cedar rapids / iowa city criminal defense

1450 Boyson Road Suite C-2A Hiawatha, Iowa 52233     319-389-1889

J'Accuse! ​Emile Zola's headline from French newspaper L'Aurore on Thursday, January 13, 1898, in which Emile Zola accuses political insiders of falsely accusing Alfred Dreyfus of treason. Here, Dreyfus's interaction with Zola seems to have helped his cause. By Émile Zola (Scan of L'Aurore) [Public domain], via Wikimedia Commons.

Zola aux outrages, a painting by Henry de Groux, symbolically depecting Emile Zola, Pullitzer prize winning author of now-famous J'Accuse expose exonerating Alfred Dreyfus in French Dreyfus affair, in which Dreyfus was accused of treason but later exonerated. By Henry de Groux (http://expositions.bnf.fr/zola/grand/z264.htm) [Public domain], via Wikimedia Commons


Prominent sex abuse defendant turns media tables, State seeks change of venue

By David Cmelik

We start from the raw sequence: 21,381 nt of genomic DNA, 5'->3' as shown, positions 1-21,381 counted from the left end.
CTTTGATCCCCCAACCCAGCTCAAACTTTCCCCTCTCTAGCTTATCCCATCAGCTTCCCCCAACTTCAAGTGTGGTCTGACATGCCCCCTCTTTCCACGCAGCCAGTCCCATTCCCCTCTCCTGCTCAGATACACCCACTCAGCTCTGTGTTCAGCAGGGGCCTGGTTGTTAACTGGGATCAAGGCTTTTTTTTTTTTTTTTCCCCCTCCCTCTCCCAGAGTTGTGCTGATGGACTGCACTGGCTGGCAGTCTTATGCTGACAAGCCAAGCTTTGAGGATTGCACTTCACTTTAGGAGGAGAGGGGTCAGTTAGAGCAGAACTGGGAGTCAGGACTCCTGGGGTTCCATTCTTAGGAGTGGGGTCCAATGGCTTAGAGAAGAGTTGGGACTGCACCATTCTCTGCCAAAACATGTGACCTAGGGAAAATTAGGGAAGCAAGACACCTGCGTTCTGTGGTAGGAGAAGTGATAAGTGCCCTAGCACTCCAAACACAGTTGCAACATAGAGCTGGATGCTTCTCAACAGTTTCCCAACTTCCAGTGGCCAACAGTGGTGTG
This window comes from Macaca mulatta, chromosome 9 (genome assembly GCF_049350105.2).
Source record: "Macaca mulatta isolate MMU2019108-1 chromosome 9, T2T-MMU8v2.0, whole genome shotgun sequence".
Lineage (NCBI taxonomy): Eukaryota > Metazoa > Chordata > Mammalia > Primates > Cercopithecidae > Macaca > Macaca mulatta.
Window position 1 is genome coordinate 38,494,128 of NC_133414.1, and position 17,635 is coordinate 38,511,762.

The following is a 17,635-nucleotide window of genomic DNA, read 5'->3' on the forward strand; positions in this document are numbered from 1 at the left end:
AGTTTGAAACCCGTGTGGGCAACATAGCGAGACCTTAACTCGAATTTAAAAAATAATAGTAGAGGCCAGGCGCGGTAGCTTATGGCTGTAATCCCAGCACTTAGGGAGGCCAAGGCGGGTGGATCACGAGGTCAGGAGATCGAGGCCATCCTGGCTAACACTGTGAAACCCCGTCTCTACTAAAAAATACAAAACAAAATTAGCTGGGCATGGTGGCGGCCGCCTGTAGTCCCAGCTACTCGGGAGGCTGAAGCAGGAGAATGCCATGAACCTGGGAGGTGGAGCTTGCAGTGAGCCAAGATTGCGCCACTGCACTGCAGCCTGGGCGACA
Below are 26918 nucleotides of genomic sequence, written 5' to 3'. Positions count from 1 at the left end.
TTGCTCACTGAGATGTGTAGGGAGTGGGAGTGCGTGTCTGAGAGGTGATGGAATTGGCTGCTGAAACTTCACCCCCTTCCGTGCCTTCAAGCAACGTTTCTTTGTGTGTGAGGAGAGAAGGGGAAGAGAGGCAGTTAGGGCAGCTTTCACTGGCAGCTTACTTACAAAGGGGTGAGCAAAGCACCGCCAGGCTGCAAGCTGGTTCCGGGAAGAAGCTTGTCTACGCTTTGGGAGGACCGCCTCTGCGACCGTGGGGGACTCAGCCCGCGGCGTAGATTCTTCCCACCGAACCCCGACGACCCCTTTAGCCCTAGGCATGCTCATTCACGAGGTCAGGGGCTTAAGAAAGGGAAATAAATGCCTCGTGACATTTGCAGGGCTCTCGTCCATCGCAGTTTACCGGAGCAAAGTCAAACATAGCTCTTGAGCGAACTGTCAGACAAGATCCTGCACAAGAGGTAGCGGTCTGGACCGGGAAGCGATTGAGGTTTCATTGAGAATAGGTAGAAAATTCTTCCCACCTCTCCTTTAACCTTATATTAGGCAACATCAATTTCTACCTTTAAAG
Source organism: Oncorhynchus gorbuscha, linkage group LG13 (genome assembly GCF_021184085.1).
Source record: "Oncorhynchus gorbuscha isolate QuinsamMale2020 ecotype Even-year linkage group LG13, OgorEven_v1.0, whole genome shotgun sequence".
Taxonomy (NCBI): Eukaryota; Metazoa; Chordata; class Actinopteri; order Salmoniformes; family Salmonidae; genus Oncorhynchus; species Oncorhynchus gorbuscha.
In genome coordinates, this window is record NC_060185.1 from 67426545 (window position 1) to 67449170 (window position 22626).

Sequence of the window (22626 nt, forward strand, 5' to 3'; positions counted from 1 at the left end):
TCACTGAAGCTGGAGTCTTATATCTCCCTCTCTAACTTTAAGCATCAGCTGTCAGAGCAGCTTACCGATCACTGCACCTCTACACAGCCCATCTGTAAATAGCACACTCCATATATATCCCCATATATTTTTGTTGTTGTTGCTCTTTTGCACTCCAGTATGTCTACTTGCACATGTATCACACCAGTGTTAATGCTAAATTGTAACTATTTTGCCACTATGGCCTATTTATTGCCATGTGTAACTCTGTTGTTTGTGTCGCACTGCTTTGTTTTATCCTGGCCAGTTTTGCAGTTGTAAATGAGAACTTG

A state legislator from Iowa was charged with sex abuse in the third degree, a class “C” felony punishable by at most ten years in prison, life on so-called “special sentence” parole, and life on the sex offender registry. The crux of the allegation is that he had sex with his wife while she was hospitalized and allegedly without the ability to consent to sexual activity. He pleaded “Not Guilty.” What makes this case interesting from a legal perspective is not that a state senator was charged with sex abuse—sex abuse is the modern equivalent of red baiting. That someone has been accused of sex abuse in politics should not in itself be news. Accuse someone of sexual abuse and they are instantly radioactive politically, socially, economically, and emotionally. No one will go near them. Nixon and his political operatives would have loved the idea of falsely accusing his enemies of sex abuse because the mere allegation carried such a stigma that it was nearly impossible to refute without looking like a child-hating monster. There are no communist boogeyman around anymore to get rid of political enemies so enter the big bad sexual abuser to create heroes in white hats and villains in black hats.   What makes the case interesting is that the State, not the defendant, sought a motion to change venue because it believes the defendant has, according to the Cedar Rapids Gazette, prejudiced the jury pool by interacting with the media. Oh how the worm has turned. Prosecutors are typically media darlings. While ethical rules typically forbid lawyers from engaging in extrajudicial speech about cases in which they are involved, there are no such ethical rules placed on police who regularly issue press releases and mug shots ballyhooing their great police work and naming the evil defendant.  Law enforcement and prosecutors must know this taints the jury pool. But prosecutors do nothing to discourage it—in fact, the lack of action against extrajudicial speech by prosecutorial agents amounts to tacit approval of same. It is, as they say, the way things are. For this reason, there is almost always pretrial publicity prejudicial to defendants in high profile cases and I have never before seen the State seeking a change in venue. The standard for a change of venue is high. They are rarely granted in Iowa and the courts basically assume that jurors will see some pretrial publicity in high profile cases but also assume that they can be fair and impartial when directed by the court. But the other reason this is interesting from a legal perspective is that it betrays a well-known but unspoken prosecutorial tenet: prosecutors expect, or at least hope, that jurors arrive at the courthouse either neutral or leaning toward the prosecution. When a defendant moves to change venue, the argument is that s/he cannot get a fair and impartial jury who will presume innocence according to American jurisprudential norms and the instructions. The defense argument is that the jury pool is already tainted against him/her. If a jury pool is tainted against the prosecution and leaning toward innocence, isn’t that the way it ought to be? The jury is supposed to lean toward the defendant. In this case, a rare one where the defendant has access to the media and the prosecutor fears prejudice against the state, the worm has turned. But most defendants aren’t media darlings.